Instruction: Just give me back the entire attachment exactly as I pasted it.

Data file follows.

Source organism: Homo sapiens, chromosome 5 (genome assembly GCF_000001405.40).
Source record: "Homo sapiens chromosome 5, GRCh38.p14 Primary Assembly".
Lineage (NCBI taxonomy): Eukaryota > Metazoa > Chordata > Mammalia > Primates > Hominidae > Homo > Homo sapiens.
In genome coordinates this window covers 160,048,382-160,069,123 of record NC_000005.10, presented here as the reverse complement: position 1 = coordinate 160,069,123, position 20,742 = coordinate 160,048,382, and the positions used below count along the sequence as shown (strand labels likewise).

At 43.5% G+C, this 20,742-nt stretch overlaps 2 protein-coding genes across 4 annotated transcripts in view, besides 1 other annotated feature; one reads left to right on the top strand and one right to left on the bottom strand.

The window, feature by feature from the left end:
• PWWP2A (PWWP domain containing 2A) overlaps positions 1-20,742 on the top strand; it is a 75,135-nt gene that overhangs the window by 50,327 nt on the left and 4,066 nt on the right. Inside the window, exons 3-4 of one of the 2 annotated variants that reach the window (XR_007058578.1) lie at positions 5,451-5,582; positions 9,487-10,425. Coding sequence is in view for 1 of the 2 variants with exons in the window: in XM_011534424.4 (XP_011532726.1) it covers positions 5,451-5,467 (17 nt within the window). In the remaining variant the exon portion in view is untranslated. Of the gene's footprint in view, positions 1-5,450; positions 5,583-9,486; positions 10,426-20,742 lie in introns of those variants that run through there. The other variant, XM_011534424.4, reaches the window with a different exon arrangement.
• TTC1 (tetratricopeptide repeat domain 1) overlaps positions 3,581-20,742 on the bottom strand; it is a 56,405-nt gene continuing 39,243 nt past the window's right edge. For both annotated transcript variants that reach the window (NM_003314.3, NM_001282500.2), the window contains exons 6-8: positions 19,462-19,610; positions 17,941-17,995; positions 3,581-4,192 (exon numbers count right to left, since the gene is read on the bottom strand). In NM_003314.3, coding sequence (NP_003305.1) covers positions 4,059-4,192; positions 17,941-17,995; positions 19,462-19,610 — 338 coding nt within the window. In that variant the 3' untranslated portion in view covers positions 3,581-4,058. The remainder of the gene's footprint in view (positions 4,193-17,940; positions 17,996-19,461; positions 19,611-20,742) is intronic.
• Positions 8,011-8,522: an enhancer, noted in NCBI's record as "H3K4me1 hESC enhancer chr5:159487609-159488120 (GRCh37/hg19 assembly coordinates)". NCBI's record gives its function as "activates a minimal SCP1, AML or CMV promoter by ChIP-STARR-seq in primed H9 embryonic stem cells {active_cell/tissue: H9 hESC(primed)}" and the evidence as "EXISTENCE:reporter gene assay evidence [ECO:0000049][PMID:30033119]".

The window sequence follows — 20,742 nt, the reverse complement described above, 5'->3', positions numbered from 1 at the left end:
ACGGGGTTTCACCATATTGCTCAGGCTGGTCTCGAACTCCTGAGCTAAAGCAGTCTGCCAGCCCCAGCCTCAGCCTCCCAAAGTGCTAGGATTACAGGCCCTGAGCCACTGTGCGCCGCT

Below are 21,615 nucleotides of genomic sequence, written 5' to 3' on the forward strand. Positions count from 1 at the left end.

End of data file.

Source organism: Homo sapiens, chromosome 5 (genome assembly GCF_000001405.40).
Source record: "Homo sapiens chromosome 5, GRCh38.p14 Primary Assembly".
Lineage (NCBI taxonomy): Eukaryota > Metazoa > Chordata > Mammalia > Primates > Hominidae > Homo > Homo sapiens.
In genome coordinates this window covers 160,048,382-160,069,123 of record NC_000005.10, presented here as the reverse complement: position 1 = coordinate 160,069,123, position 20,742 = coordinate 160,048,382, and the positions used below count along the sequence as shown (strand labels likewise).

At 43.5% G+C, this 20,742-nt stretch overlaps 2 protein-coding genes across 4 annotated transcripts in view, besides 1 other annotated feature; one reads left to right on the top strand and one right to left on the bottom strand.

The window, feature by feature from the left end:
• PWWP2A (PWWP domain containing 2A) overlaps positions 1-20,742 on the top strand; it is a 75,135-nt gene that overhangs the window by 50,327 nt on the left and 4,066 nt on the right. Inside the window, exons 3-4 of one of the 2 annotated variants that reach the window (XR_007058578.1) lie at positions 5,451-5,582; positions 9,487-10,425. Coding sequence is in view for 1 of the 2 variants with exons in the window: in XM_011534424.4 (XP_011532726.1) it covers positions 5,451-5,467 (17 nt within the window). In the remaining variant the exon portion in view is untranslated. Of the gene's footprint in view, positions 1-5,450; positions 5,583-9,486; positions 10,426-20,742 lie in introns of those variants that run through there. The other variant, XM_011534424.4, reaches the window with a different exon arrangement.
• TTC1 (tetratricopeptide repeat domain 1) overlaps positions 3,581-20,742 on the bottom strand; it is a 56,405-nt gene continuing 39,243 nt past the window's right edge. For both annotated transcript variants that reach the window (NM_003314.3, NM_001282500.2), the window contains exons 6-8: positions 19,462-19,610; positions 17,941-17,995; positions 3,581-4,192 (exon numbers count right to left, since the gene is read on the bottom strand). In NM_003314.3, coding sequence (NP_003305.1) covers positions 4,059-4,192; positions 17,941-17,995; positions 19,462-19,610 — 338 coding nt within the window. In that variant the 3' untranslated portion in view covers positions 3,581-4,058. The remainder of the gene's footprint in view (positions 4,193-17,940; positions 17,996-19,461; positions 19,611-20,742) is intronic.
• Positions 8,011-8,522: an enhancer, noted in NCBI's record as "H3K4me1 hESC enhancer chr5:159487609-159488120 (GRCh37/hg19 assembly coordinates)". NCBI's record gives its function as "activates a minimal SCP1, AML or CMV promoter by ChIP-STARR-seq in primed H9 embryonic stem cells {active_cell/tissue: H9 hESC(primed)}" and the evidence as "EXISTENCE:reporter gene assay evidence [ECO:0000049][PMID:30033119]".

The window sequence follows — 20,742 nt, the reverse complement described above, 5'->3', positions numbered from 1 at the left end:
ACGGGGTTTCACCATATTGCTCAGGCTGGTCTCGAACTCCTGAGCTAAAGCAGTCTGCCAGCCCCAGCCTCAGCCTCCCAAAGTGCTAGGATTACAGGCCCTGAGCCACTGTGCGCCGCT

Below are 21,615 nucleotides of genomic sequence, written 5' to 3' on the forward strand. Positions count from 1 at the left end.